Returning to our story, the rich man is in Hades in agony. Amongst the flames the rich man calls out for mercy to Abraham, he beseeches that Lazarus be sent to “dip the tip of his finger in water to cool my tongue.” Abraham reminds him of his life when he received good things and Lazarus evil things. Abraham offers no comfort. In death a chasm exists between Lazarus and the rich man, one that cannot be fixed. The rich man then asks, if he cannot change his circumstances then to at least send someone to warn his brothers, less they end up in the same fate. Abraham reminds that that they have Moses and the prophets. They have the law and the prophets that remind them (and us) over and over again to take care of the poor, the widow, the orphan, and to welcome the stranger. They – and we – have been warned. The parable ends with a reference to the Christian concept of resurrection, that the rich’s man brothers will not be convinced to act justly even if someone rises from the dead.
There is not much grace in this story, yes Lazarus is comforted after death but that it is little comfort for those who live in poverty. The rich man is doomed to eternal agony and cannot even save his brothers. The only mercy given is from dogs, perhaps a lesson that those creatures that are so often considered less than humans have more humanity than us. This is a story that seeks to name the trouble in Jesus’ time and in our time; poverty.
Did you notice that in the story that Lazarus has a name, but the rich man does not? The rich man is that a rich man with no name. Naming Lazarus humanizes him. Perhaps it is a reminder that love of wealth over love of people desensitizes us to the suffering of others. Perhaps it is a reminder to see poverty as an evil that happens to people, people with names, people named “God has helped”.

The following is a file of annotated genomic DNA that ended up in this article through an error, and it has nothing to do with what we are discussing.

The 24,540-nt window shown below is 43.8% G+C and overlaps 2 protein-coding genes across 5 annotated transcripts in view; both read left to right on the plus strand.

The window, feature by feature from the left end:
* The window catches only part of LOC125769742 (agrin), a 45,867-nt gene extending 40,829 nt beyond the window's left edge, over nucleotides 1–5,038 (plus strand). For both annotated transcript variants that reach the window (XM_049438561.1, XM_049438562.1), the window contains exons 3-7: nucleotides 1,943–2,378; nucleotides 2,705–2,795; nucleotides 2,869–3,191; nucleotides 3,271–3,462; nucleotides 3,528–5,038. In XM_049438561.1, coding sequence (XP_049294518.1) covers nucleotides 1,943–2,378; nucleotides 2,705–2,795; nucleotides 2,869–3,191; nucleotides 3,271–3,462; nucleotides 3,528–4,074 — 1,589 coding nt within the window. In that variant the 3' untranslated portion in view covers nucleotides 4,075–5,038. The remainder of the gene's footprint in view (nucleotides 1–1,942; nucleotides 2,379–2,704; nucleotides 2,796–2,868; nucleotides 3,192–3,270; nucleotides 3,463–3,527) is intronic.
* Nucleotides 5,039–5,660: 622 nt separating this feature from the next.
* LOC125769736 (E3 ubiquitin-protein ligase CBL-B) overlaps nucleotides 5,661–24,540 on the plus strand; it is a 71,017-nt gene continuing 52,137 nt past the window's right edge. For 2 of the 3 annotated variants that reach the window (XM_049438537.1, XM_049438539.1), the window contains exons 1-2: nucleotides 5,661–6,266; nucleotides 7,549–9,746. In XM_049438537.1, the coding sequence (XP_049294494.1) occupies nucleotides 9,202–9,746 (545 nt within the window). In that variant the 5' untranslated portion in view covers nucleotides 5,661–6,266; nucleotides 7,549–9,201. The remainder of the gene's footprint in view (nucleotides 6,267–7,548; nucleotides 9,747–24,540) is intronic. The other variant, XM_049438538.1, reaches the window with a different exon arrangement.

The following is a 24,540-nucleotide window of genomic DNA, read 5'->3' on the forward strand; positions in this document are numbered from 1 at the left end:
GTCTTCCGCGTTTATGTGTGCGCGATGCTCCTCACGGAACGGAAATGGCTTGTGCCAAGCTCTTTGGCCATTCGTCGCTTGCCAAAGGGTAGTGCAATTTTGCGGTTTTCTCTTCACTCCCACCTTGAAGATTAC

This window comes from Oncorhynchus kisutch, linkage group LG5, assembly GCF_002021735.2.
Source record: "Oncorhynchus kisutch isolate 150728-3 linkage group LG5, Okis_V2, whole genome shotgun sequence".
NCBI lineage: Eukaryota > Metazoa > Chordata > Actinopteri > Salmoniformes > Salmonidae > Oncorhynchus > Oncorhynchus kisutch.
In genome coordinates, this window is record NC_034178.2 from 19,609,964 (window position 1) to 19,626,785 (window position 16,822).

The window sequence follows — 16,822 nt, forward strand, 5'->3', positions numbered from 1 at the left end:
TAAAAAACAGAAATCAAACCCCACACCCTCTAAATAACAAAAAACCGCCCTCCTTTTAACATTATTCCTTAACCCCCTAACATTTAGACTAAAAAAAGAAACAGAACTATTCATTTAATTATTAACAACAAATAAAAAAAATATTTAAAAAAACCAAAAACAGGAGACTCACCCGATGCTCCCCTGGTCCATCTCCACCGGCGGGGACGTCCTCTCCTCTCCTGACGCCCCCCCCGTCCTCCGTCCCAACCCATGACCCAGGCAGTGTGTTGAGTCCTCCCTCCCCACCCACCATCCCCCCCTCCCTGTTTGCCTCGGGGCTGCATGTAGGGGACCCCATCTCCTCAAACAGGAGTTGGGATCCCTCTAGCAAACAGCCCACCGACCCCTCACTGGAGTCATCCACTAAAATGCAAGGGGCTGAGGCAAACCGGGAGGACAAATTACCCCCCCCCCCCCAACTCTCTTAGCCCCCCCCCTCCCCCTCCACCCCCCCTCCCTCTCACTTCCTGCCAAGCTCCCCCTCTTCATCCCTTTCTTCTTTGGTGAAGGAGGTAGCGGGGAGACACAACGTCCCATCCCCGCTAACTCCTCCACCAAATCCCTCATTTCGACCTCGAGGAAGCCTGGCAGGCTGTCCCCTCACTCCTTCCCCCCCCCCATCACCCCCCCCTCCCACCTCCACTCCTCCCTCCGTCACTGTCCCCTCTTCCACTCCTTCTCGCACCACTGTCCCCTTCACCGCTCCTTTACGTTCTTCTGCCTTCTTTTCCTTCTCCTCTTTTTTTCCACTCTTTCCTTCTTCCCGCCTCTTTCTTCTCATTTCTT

If you are looking for a way out of this parable you might look to that last verse of the parable: “If they (the rich man’s brothers) do not listen to Moses and the prophets, neither will they be convinced even if someone rises from the dead.” We can tell our selves that this not about being literally rich or poor but rather about being rich or poor in faith. If we are rich in faith we ought to believe in the resurrection and read scripture (Moses and the prophets). Now of course reading scripture and proclaiming the mystery of our faith, that Christ died and rose again are important things to being a Christian, but to spiritualize this story is to ignore a very clear message in scripture. Jesus in his own words in Luke proclaims that he has been anointed to bring good news to the poor (Luke 4:18).
To spiritualize this story is to ignore the words the psalmist in Psalm 146, who declares that God is the one who executes justice for the oppressed: who gives food to the hungry. It is to ignore the history of the emerging church in Acts when new converts would “sell their possessions and goods and distribute the proceeds to all, as any had need.” (2:45). This parable and the over 2000 verses in our scriptures addressing poverty do not give us a way out.
If you came looking for grace in this scripture, you will not find it. What you find is an indictment of our way of life and the chasm between rich and poor that we allow to perpetuate.
What you find I hope is a call to think about how we can change this, how we might find a way through the ballot box, through the ministries of the church and communities to change this. If you came looking for a story about faith, what you find is faith manifested as action. Faith is a verb that changes who we are and how we act. The faith of Moses, the prophets, and those first church converts compelled them to name the evils in this world and act to change them. Jesus asks us today if we were the rich man what would we do? Amen.